We’re now on day 36 without a 4th Circuit decision on Trump's third travel order. Unveiled as a presidential proclamation on September 24, 2017, the third travel order (we'll call it EO-3) restricts entry by most nationals of Chad, Iran, Libya, Syria, and Yemen, as well as some nationals of North Korea and Venezuela.

Year One of President Trump's much-vaunted "judge story" was far more successful than anyone could have expected. Trump nominated and confirmed more appellate circuit court judges in his first year than any modern president. His judges were, on average, just 50 years old and all of them were well-credentialed conservatives. Several are potential SCOTUS nominees.

It's official: as of 12:00 a.m. January 1, 2018, the U.S. military will be open to transgender recruits—a change in policy that had been set in motion by Former Defense Secretary Ashton Carter in 2016. Last night, the Department of Justice announced that it would not ask the Supreme Court to stay several injunctions requiring the military to go forward with Carter's plan—at least until a "study" that President Trump ordered is completed.

The U.S. Court of Appeals for the Ninth Circuit has ruled against President Trump's Third Travel Order on virtually the same grounds it blocked a March iteration of the order. A copy of the Opinion (pdf.) is embedded at the bottom of this post.

A federal judge in Washington D.C. ruled Monday afternoon that, beginning January 1, the U.S. military will be required to allow enlistment of openly transgender recruits. The order issued by Colleen Kollar-Kotelly, a Clinton-appointee on the U.S. District Court for the District of Columbia, is embedded at the bottom of this post. She had already ruled on October 30 that the military could not delay implementing this new policy, which had been finalized under the Obama Administration but not fully put into effect.  The government requested that she stay her ruling pending appellate review. She declined to do so Monday.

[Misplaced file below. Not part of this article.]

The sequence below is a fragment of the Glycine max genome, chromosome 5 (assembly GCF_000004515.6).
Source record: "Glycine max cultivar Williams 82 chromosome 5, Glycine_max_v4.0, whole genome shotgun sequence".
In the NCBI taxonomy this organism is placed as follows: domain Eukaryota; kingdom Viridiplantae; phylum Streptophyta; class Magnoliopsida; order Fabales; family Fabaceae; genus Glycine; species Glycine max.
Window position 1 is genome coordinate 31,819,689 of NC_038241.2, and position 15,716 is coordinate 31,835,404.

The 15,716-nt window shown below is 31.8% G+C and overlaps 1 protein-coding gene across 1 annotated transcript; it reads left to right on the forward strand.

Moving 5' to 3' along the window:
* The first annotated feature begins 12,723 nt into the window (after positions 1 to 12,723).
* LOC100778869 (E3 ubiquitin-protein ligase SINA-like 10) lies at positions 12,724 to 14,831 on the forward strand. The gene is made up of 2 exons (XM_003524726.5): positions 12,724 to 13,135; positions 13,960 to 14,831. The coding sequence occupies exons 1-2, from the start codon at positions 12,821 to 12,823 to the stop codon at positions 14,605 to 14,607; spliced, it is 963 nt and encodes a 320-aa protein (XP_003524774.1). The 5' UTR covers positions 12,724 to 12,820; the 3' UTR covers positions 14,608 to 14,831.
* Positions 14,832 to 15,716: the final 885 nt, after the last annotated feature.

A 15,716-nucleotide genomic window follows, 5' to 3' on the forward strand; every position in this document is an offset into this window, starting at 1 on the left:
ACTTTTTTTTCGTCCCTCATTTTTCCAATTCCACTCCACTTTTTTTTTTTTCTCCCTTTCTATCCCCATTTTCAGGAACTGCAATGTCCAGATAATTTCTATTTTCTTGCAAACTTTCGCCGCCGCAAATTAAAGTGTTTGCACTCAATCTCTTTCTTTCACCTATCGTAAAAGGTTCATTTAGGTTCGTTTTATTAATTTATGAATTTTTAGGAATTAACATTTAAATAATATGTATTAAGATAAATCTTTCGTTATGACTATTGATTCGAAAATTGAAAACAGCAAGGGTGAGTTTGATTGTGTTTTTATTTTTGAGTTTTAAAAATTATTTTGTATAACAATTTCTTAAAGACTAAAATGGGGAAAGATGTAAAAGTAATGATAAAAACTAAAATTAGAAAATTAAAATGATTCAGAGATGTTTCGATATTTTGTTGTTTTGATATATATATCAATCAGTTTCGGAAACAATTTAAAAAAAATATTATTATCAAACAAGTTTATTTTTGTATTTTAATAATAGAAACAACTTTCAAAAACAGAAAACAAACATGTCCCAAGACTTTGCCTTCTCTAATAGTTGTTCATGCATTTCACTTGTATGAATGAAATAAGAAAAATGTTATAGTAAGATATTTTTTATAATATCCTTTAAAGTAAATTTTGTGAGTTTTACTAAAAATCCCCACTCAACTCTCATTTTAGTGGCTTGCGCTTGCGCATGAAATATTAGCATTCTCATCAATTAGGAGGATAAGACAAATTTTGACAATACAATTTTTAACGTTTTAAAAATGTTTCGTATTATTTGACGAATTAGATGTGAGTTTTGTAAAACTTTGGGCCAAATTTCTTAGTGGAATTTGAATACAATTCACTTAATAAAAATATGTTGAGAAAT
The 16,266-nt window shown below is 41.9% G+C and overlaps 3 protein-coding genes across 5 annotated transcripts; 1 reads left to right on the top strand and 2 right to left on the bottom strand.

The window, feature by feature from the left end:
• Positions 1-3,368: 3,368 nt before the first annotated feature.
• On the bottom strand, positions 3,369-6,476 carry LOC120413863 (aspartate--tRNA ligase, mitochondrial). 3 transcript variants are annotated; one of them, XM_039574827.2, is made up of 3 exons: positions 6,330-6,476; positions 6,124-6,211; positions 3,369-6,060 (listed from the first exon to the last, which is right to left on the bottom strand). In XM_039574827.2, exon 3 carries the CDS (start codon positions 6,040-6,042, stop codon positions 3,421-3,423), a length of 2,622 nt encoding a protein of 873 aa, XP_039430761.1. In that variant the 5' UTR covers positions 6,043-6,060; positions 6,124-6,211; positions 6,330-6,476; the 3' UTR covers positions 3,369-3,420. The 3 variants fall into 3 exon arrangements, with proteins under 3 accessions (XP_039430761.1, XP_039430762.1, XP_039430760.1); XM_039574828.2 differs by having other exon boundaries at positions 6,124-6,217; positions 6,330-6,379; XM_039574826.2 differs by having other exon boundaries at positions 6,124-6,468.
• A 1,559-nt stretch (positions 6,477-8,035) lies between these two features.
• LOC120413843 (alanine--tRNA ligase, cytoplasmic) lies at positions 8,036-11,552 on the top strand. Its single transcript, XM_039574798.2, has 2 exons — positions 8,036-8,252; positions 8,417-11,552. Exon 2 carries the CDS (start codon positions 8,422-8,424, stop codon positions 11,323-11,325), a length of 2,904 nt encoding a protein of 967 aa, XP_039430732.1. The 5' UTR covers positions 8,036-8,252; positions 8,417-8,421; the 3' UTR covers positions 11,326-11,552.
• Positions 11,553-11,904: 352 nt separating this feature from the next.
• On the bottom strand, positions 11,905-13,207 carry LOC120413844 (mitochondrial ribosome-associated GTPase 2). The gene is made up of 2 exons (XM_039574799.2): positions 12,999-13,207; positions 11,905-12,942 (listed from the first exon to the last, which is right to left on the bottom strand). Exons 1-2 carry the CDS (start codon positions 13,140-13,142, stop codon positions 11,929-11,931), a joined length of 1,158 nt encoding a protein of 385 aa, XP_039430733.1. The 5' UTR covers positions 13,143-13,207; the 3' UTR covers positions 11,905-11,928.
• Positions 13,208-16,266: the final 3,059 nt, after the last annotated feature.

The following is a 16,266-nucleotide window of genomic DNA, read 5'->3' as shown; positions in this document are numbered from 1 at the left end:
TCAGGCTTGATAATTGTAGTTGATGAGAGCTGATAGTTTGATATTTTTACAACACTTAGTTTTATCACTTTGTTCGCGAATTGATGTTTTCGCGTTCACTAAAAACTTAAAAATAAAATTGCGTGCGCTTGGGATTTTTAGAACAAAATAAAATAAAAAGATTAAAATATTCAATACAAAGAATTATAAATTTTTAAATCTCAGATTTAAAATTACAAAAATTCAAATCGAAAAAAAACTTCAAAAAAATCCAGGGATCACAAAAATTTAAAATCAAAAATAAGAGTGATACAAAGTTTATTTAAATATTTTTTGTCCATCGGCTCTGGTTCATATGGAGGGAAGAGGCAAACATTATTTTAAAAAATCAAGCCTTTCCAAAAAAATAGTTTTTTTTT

Friday night, the Supreme Court issued an Order (pdf.) staying a lower court ruling requiring the government to turn over thousands of documents related to the termination of DACA. The vote was 5 to 4, with Justice Breyer writing a 10-page dissent joined by Ginsburg, Sotomayor and Kagan.

The full Order and Dissent are embedded at the bottom of this post.

With each passing day, it looks more certain that Obama will get his way on Iran. The Republicans in Congress will not persuade enough of their blue colleagues to defy Obama. Not that this comes as a surprise. The President has run circles around Republicans for as long as anyone can remember. Why should now be any different? But even Obama’s luck can run out eventually. A report suggests that a senior French diplomat is having second thoughts; there are whispers that other European leaders may be seeing the light. We can wistfully ponder the possibilities Congress might open up if, by some miracle, that light reaches its Democratic precincts. As it were, the sensible alternative to no deal is actually not war, but no deal. Full stop. John Kerry may hold forth that no deal spells war. But what he really means is that only those who want war could possibly oppose him. It’s a primitive scare-tactic.